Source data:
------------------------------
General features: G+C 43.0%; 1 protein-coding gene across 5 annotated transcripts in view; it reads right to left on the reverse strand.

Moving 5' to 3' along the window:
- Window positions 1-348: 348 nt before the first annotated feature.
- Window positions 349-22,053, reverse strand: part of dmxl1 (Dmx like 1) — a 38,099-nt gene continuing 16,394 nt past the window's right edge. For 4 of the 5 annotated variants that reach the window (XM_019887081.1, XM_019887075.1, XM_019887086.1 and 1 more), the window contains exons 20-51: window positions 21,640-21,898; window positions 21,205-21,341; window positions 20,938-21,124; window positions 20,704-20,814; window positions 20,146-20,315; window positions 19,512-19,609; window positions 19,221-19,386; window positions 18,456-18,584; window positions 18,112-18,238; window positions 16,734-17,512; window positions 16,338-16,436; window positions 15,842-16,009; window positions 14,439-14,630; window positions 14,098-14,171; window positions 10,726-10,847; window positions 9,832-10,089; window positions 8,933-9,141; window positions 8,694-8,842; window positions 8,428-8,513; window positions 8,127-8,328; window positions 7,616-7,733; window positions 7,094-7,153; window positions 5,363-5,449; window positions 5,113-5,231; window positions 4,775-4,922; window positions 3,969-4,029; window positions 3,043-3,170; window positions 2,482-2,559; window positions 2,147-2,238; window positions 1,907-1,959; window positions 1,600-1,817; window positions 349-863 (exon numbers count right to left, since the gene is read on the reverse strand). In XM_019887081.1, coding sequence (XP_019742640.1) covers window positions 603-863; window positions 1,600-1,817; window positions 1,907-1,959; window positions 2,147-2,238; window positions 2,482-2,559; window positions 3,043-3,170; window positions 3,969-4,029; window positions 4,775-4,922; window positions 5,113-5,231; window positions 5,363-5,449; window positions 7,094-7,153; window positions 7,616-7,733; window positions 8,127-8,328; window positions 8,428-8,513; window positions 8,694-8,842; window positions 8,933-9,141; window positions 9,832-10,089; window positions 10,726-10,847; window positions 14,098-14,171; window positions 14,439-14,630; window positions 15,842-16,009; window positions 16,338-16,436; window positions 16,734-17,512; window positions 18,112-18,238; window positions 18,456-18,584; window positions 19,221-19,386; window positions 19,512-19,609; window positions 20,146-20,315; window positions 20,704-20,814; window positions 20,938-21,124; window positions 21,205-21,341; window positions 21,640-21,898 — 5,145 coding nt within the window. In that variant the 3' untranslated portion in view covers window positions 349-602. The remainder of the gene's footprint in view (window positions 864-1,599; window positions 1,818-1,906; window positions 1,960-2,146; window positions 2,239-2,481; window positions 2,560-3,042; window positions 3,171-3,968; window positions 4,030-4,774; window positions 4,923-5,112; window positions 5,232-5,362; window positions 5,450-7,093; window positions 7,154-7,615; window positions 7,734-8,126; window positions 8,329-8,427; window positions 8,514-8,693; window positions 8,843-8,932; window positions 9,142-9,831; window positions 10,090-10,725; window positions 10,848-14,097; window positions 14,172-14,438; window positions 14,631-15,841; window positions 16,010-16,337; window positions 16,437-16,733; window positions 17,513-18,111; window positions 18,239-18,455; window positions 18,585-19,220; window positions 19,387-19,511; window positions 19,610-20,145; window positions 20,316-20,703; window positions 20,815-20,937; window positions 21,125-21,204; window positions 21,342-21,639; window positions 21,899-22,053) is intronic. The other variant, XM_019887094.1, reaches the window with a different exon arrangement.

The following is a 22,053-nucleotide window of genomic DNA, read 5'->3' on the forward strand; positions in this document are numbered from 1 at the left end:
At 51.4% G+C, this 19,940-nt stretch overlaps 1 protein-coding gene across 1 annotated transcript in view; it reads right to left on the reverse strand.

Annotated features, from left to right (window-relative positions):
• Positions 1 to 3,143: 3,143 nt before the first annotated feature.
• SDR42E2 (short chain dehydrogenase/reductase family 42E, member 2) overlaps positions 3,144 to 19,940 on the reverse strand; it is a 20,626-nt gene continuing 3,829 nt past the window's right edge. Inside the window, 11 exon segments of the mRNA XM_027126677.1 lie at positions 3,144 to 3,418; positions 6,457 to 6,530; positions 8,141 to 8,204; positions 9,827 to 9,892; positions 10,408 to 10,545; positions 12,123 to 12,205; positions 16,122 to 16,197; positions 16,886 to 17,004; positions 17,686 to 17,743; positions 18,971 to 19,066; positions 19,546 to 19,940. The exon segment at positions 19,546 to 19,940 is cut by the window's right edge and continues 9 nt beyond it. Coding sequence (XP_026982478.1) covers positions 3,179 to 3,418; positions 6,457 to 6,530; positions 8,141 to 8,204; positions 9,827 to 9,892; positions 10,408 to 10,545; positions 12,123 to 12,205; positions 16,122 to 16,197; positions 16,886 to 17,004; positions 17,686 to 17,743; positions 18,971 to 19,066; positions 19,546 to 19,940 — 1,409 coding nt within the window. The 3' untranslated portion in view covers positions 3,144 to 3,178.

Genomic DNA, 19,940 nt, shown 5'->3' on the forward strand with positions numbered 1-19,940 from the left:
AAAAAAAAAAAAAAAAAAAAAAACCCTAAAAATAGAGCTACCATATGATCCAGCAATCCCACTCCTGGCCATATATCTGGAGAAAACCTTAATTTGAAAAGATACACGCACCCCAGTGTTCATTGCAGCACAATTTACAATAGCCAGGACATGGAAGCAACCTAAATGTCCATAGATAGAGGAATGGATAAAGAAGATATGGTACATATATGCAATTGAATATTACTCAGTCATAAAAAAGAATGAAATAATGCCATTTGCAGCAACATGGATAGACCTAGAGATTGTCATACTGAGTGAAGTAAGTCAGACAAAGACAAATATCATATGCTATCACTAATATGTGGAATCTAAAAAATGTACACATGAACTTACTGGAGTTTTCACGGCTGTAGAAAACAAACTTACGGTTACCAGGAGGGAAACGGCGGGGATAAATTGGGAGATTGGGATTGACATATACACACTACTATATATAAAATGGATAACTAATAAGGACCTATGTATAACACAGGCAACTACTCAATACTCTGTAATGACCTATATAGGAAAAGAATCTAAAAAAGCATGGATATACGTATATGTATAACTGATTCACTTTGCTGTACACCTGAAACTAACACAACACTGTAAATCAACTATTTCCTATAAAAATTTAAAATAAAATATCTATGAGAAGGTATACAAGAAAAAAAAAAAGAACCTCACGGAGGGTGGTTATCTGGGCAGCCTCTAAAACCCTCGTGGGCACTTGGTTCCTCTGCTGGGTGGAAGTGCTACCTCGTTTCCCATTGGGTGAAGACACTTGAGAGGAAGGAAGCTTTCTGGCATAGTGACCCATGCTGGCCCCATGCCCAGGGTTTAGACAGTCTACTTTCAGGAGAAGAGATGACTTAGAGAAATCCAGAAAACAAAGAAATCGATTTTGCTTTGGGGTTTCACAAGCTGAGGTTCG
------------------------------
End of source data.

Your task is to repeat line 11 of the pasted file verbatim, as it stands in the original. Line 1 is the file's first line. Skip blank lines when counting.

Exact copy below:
AAAAAAAAAAAAAAAAAAAAAAACCCTAAAAATAGAGCTACCATATGATCCAGCAATCCCACTCCTGGCCATATATCTGGAGAAAACCTTAATTTGAAAAGATACACGCACCCCAGTGTTCATTGCAGCACAATTTACAATAGCCAGGACATGGAAGCAACCTAAATGTCCATAGATAGAGGAATGGATAAAGAAGATATGGTACATATATGCAATTGAATATTACTCAGTCATAAAAAAGAATGAAATAATGCCATTTGCAGCAACATGGATAGACCTAGAGATTGTCATACTGAGTGAAGTAAGTCAGACAAAGACAAATATCATATGCTATCACTAATATGTGGAATCTAAAAAATGTACACATGAACTTACTGGAGTTTTCACGGCTGTAGAAAACAAACTTACGGTTACCAGGAGGGAAACGGCGGGGATAAATTGGGAGATTGGGATTGACATATACACACTACTATATATAAAATGGATAACTAATAAGGACCTATGTATAACACAGGCAACTACTCAATACTCTGTAATGACCTATATAGGAAAAGAATCTAAAAAAGCATGGATATACGTATATGTATAACTGATTCACTTTGCTGTACACCTGAAACTAACACAACACTGTAAATCAACTATTTCCTATAAAAATTTAAAATAAAATATCTATGAGAAGGTATACAAGAAAAAAAAAAAGAACCTCACGGAGGGTGGTTATCTGGGCAGCCTCTAAAACCCTCGTGGGCACTTGGTTCCTCTGCTGGGTGGAAGTGCTACCTCGTTTCCCATTGGGTGAAGACACTTGAGAGGAAGGAAGCTTTCTGGCATAGTGACCCATGCTGGCCCCATGCCCAGGGTTTAGACAGTCTACTTTCAGGAGAAGAGATGACTTAGAGAAATCCAGAAAACAAAGAAATCGATTTTGCTTTGGGGTTTCACAAGCTGAGGTTCG